Sunday, November 7, 2010

When the Manna Gets Old

The Israelites in the Book of Exodus were fed miraculously with bread of heaven as they wandered in the wilderness. The bread, manna, fell from heaven each morning and provided all they needed for that day. In the evening, they enjoyed meat from quail provided to their camp. After a while though, they got bored and they wanted something different. They missed what they had left behind.

From Numbers 11:
5 We remember the fish, which we did eat in Egypt freely; the cucumbers, and the melons, and the leeks, and the onions, and the garlick:

6 But now our soul is dried away: there is nothing at all, beside this manna before our eyes.

This is a well-known scene from the Old Testament and it becomes in our modern times an example of not being happy with what you have, seeking luxury, being ungrateful, greedy and selfish.

Another pretty obvious parallel is the bread of heaven as a symbol for the bread of life. In the modern LDS church, I can see this case being made: Heavenly Father has revealed a certain amount of doctrine and gospel light to the people of the world and they have an obligation to daily partake of it and live according to its principles. These doctrines are made available through the scriptures and teachings of the prophets (i.e. the bread of life). If members of the church become bored with or tired of these teachings then they are obviously in the same error as the ancient Israelites. These Church members are unable to be happy with what they have, but vainly seek for more. Their selfishness is deplorable and in extension, they can be used as an example of sinful behavior. This can be used to denounce the people who enjoy speculation or scholarship or those who mention a desire for revelation on certain topics or those who seek to understand "the mysteries" mentioned throughout the scriptures.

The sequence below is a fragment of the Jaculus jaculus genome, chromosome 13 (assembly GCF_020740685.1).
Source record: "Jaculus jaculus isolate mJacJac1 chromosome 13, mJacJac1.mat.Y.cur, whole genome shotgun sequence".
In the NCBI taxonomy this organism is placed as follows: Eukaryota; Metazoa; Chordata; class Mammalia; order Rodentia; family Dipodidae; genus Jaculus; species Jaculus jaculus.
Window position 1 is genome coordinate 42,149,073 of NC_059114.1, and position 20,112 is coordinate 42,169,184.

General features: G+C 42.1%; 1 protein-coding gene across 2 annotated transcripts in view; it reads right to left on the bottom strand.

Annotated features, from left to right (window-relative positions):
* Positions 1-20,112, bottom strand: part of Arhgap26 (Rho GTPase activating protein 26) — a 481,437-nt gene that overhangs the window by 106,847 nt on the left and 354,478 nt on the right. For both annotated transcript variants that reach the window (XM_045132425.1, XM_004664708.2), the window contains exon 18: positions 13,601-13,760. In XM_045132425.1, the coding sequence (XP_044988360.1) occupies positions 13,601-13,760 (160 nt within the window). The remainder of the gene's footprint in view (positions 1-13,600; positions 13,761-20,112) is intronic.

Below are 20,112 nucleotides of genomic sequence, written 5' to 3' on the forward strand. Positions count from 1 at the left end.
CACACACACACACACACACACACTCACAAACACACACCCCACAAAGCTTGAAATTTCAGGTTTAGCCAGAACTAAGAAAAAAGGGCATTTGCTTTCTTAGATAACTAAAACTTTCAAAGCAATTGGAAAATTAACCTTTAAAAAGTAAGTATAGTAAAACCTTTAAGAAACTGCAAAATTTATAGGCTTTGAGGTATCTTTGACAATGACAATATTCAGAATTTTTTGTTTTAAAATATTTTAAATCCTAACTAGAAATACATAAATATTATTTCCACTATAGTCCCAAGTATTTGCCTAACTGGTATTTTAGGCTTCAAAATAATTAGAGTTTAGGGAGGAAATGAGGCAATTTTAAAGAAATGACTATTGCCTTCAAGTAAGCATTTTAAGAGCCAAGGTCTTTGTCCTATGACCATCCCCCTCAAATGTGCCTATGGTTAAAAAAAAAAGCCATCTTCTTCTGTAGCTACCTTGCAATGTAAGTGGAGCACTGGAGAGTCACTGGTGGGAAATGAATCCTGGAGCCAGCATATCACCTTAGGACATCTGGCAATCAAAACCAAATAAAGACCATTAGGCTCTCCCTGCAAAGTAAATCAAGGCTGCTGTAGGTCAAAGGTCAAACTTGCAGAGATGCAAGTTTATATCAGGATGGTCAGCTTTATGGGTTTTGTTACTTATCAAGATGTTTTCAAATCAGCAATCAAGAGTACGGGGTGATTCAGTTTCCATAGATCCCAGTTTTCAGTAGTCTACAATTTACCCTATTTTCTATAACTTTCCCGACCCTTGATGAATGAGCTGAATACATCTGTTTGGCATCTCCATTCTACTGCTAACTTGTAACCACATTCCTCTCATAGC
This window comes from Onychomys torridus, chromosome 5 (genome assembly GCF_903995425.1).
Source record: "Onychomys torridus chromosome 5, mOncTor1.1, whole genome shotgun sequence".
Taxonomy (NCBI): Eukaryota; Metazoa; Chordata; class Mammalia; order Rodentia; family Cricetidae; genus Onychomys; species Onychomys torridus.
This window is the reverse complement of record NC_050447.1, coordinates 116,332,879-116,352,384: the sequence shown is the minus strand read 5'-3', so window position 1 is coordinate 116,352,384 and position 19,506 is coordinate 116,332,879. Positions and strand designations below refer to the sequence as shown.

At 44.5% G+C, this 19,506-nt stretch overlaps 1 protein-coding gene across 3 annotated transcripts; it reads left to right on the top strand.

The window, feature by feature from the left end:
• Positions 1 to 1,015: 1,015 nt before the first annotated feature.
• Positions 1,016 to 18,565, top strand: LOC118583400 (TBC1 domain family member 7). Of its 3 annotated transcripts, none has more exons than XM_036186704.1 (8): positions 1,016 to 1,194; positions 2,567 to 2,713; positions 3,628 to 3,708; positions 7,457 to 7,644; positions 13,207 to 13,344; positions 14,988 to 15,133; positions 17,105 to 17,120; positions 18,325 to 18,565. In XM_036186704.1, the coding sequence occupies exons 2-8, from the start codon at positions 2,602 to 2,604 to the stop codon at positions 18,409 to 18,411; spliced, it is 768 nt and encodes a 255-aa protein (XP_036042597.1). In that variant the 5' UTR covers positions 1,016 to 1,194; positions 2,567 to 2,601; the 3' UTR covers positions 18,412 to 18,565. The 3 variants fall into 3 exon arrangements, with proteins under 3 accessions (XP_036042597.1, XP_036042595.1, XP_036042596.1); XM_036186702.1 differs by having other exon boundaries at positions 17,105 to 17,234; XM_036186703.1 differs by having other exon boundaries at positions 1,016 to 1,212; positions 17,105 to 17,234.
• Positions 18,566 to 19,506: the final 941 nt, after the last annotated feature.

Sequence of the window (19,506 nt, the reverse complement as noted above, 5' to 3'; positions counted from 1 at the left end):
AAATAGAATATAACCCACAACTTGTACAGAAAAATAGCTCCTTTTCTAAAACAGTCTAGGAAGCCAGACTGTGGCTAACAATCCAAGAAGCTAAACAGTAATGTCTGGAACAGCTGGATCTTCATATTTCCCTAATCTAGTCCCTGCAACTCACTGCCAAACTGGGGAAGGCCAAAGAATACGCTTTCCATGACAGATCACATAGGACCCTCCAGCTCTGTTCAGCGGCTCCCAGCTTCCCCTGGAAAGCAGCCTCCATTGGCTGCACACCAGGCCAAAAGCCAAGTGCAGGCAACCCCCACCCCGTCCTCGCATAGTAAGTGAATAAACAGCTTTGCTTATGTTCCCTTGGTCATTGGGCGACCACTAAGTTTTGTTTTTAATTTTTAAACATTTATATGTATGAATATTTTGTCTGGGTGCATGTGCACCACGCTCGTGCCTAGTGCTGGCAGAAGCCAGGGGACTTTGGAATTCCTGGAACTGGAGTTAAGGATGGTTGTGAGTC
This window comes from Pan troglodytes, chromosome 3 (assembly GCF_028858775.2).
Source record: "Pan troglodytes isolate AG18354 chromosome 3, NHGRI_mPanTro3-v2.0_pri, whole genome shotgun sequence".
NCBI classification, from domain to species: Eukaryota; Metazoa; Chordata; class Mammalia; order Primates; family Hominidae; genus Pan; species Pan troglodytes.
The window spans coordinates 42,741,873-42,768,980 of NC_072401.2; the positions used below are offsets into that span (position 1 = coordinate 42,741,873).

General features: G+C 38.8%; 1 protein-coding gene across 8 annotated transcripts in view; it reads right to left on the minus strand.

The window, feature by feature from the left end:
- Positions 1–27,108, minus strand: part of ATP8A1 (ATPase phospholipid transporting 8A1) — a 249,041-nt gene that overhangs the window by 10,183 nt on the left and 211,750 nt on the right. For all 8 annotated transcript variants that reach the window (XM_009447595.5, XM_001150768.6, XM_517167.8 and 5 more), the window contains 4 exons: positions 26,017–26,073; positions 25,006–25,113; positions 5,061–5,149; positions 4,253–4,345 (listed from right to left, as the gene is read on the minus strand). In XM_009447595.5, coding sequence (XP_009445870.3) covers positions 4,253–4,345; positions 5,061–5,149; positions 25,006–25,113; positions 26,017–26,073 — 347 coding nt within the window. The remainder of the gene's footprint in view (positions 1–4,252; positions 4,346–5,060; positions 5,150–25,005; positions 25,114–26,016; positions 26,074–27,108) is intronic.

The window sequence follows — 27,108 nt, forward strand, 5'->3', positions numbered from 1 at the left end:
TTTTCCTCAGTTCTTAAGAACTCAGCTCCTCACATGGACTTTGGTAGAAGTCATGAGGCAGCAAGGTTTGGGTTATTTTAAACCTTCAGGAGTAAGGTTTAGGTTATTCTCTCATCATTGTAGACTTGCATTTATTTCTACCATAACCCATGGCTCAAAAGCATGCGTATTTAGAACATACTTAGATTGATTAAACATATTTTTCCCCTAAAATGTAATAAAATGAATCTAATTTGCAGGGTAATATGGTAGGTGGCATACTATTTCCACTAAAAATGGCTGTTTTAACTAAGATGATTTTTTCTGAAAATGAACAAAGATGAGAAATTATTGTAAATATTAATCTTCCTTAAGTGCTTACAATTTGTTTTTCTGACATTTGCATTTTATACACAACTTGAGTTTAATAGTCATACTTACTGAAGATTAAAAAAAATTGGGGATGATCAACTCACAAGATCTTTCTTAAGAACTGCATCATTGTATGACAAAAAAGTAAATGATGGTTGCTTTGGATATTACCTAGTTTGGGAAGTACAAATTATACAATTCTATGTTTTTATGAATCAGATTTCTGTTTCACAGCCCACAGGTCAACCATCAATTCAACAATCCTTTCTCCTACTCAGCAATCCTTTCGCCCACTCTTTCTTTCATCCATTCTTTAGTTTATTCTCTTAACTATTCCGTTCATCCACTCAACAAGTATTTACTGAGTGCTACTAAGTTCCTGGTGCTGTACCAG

And to those who make that case, I will say that their meaning sounds an awful lot like the people denounced in The Book of Mormon for saying, "A bible, a bible, we have got a bible. We have not need for any more bible."

Member of the church would be familiar with the foundation principles of the gospel being the core focus of correlation. I learned from Daymon Smith's Mormon Stories Podcast that correlation consists of 72 gospel principles and core doctrines that are intended to be solely concentrated on throughout the church and throughout the world.

In response to that presentation, I commented:
I’m coming to this discussion late, but after just listening to Part 2, have to comment that the discussion on correlation is informing and validating some of my frustrations with the 72 ideas of the gospel. I’m feel pretty solid on those, to be honest. I got it down. I’m bored with the general instruction of correlation and like Andrew referred to I’m itching to move on to the “mysteries.” How I wish there was a post-correlation track for those who are ready to move beyond the basics and seek the “further light and knowledge” that is in the realm of pure speculation now? Sunstone is great for that, of course, but hardly mainstream in the church.
I can't believe that Heavenly Father wants us to stop in our progression and refrain from seeking greater light and intelligence in this life, yet I see this being taught in his church. It saddens me. I find myself in a situation where I have to hide my thoughts and feelings in fear of the judgement and persecution of others.